Port Rowan, Nov. 20, 2014. Two additional wildlife culverts will be installed under the Long Point Causeway this winter thanks to $120,000 in funding from the new National Conservation Plan launched by the federal government earlier this year. These culverts will provide safe passage for wildlife and potential aquatic connections between the Big Creek Marsh and Long Point Bay.
“This new federal funding recognizes that wetland restoration is also an important ecological goal of the Long Point Causeway Improvement Project (LPCIP), in addition to the reduction reptile road mortality”, said Paula Jongerden, chair of the LPCIP steering Committee. Jongerden noted that death toll of reptiles on the Causeway this year was 50 per cent less than in 2008, the first year the Project began monitoring the annual road kill of wildlife on the 3.6 kilometer road.
The LPCIP has worked with staff at Long Point Waterfowl to set up motion sensor-triggered cameras to monitor wildlife using the culverts installed in 2012. “We now have photographic evidence that all kinds of wildlife – turtles, snakes and all kinds of mammals – are using the culverts to pass safely under the road,” said Jongerden (Additional photos are available for publication).
“Our work has made significant progress in ensuring that Species at Risk reptiles will continue to thrive in the Long Point area, one of Canada’s 16 World Biosphere Reserves,” said Jongerden.
The cost of installing the two additional culverts has been added to a $140,700 construction contract awarded in September by Norfolk County to Gary D. Robinson Contracting for the installation of three wildlife culverts this fall. No funds will be required from Norfolk County for any of the culvert construction.
The LPCIP will also pay another $40,745 to Stephen Burnett and Associates, the consulting engineers on the project, to administer the construction of the five culverts.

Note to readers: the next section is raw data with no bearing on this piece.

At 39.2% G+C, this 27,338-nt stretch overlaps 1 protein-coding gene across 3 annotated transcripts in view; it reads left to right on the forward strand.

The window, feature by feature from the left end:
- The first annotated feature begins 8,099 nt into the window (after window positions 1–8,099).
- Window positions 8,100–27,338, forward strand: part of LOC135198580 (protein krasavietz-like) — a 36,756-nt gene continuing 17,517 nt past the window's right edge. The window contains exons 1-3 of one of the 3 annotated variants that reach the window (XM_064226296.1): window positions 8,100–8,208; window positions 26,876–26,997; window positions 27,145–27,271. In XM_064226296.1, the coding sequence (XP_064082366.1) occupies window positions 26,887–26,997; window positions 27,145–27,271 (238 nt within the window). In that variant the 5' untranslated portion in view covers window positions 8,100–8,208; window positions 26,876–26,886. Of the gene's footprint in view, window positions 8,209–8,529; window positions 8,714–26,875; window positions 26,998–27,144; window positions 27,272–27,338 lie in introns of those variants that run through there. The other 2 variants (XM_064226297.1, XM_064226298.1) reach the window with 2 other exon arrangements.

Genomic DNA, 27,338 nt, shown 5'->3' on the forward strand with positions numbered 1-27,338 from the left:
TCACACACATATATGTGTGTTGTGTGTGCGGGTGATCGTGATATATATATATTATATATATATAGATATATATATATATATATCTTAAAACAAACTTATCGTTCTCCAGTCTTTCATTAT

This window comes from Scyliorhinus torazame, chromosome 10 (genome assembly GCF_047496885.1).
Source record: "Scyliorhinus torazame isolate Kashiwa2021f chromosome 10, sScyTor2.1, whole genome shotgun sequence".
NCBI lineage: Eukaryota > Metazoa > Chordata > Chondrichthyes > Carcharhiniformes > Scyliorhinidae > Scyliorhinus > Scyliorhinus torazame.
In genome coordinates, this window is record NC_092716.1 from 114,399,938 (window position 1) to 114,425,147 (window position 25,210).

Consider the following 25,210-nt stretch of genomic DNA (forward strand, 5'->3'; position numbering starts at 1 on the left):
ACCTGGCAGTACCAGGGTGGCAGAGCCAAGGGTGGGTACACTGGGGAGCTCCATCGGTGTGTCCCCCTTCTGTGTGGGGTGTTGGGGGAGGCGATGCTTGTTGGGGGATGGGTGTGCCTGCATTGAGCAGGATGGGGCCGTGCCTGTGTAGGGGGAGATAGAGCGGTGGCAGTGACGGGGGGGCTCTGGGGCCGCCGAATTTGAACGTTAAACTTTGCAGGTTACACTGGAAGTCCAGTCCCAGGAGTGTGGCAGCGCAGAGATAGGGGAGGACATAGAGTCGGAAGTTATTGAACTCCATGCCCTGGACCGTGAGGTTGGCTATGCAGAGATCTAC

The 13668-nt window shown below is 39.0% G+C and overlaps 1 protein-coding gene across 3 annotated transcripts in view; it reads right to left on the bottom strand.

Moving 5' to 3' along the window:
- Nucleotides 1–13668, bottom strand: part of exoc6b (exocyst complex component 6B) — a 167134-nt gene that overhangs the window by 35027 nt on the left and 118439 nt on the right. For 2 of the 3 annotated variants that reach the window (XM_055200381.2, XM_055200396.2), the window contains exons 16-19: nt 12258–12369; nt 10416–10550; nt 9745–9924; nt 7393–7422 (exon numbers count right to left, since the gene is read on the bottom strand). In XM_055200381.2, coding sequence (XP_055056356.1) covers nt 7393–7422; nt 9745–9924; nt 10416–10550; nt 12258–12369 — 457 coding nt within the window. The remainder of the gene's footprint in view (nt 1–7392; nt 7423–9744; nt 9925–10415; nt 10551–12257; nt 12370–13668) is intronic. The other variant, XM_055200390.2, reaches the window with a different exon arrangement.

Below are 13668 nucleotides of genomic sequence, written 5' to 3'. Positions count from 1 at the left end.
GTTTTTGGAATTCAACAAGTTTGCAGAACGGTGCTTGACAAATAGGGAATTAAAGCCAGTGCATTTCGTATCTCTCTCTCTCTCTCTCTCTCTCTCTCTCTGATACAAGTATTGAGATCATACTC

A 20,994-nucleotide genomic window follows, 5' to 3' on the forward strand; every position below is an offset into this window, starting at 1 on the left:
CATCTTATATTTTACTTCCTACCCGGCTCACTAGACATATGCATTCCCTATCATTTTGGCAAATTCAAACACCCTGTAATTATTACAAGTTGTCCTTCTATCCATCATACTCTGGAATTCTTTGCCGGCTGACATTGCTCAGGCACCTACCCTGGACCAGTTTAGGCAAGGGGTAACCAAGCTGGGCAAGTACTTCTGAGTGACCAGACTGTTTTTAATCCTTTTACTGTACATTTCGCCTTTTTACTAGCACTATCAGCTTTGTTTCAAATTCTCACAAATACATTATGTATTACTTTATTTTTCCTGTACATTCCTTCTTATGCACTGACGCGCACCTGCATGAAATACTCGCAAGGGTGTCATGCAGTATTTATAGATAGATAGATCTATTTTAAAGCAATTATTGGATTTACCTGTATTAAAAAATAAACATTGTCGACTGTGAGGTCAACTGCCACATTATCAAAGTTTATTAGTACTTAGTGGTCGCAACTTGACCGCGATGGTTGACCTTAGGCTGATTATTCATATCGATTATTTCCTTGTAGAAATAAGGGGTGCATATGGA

To date, the LPCIP has spent about $140,000 to secure the necessary approvals including a full Environmental Assessment, conducting various studies, completing the design and engineering of the culverts and preparing the construction tender.
“We’ve received tremendous support from the federal and provincial governments to protect wildlife that were regularly killed by vehicles on the Causeway and reconnect the Big Creek Marsh with Long Point Bay,” said Jongerden. The Project’s other funding has come from Environment Canada’s Habitat Stewardship Program for Species at Risk, Ontario’s Species at Risk Stewardship Fund and the Canada-Ontario Agreement on the Great Lakes.
Photo caption: A large snapping turtle exiting one of the wildlife culverts installed by the Long Point Causeway Improvement Project in 2012. (photo courtesy of LPCIP)
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The Long Point Causeway Improvement Project is managed by Steering Committee comprised of representatives from 16 government agencies and local organizations and several individuals well-known in the community. The LPCIP receives financial and administrative support from the Long Point World Biosphere Reserve Foundation, which promotes research, monitoring, education and projects that support the goals of conservation and sustainable use in the Biosphere Reserve.
To learn more about the Long Point Causeway Improvement Project, please visit www.longpointcauseway.com
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